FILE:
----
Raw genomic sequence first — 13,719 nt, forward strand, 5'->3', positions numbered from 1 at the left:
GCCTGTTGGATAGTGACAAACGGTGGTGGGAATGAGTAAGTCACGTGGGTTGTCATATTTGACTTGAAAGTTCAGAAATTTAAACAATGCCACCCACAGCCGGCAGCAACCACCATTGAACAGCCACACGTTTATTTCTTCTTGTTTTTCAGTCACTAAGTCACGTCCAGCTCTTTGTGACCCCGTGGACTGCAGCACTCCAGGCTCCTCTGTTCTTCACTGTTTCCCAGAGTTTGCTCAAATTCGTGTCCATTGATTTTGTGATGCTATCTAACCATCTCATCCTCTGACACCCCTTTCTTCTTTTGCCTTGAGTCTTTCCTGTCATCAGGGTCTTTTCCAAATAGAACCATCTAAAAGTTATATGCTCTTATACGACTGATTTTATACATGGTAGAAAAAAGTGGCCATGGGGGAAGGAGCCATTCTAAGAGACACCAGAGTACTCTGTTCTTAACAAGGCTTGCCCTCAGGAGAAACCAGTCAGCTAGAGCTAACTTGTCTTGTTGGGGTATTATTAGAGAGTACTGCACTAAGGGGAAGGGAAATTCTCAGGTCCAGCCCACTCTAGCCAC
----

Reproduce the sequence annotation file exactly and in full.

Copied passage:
Raw genomic sequence first — 13,719 nt, forward strand, 5'->3', positions numbered from 1 at the left:
GCCTGTTGGATAGTGACAAACGGTGGTGGGAATGAGTAAGTCACGTGGGTTGTCATATTTGACTTGAAAGTTCAGAAATTTAAACAATGCCACCCACAGCCGGCAGCAACCACCATTGAACAGCCACACGTTTATTTCTTCTTGTTTTTCAGTCACTAAGTCACGTCCAGCTCTTTGTGACCCCGTGGACTGCAGCACTCCAGGCTCCTCTGTTCTTCACTGTTTCCCAGAGTTTGCTCAAATTCGTGTCCATTGATTTTGTGATGCTATCTAACCATCTCATCCTCTGACACCCCTTTCTTCTTTTGCCTTGAGTCTTTCCTGTCATCAGGGTCTTTTCCAAATAGAACCATCTAAAAGTTATATGCTCTTATACGACTGATTTTATACATGGTAGAAAAAAGTGGCCATGGGGGAAGGAGCCATTCTAAGAGACACCAGAGTACTCTGTTCTTAACAAGGCTTGCCCTCAGGAGAAACCAGTCAGCTAGAGCTAACTTGTCTTGTTGGGGTATTATTAGAGAGTACTGCACTAAGGGGAAGGGAAATTCTCAGGTCCAGCCCACTCTAGCCAC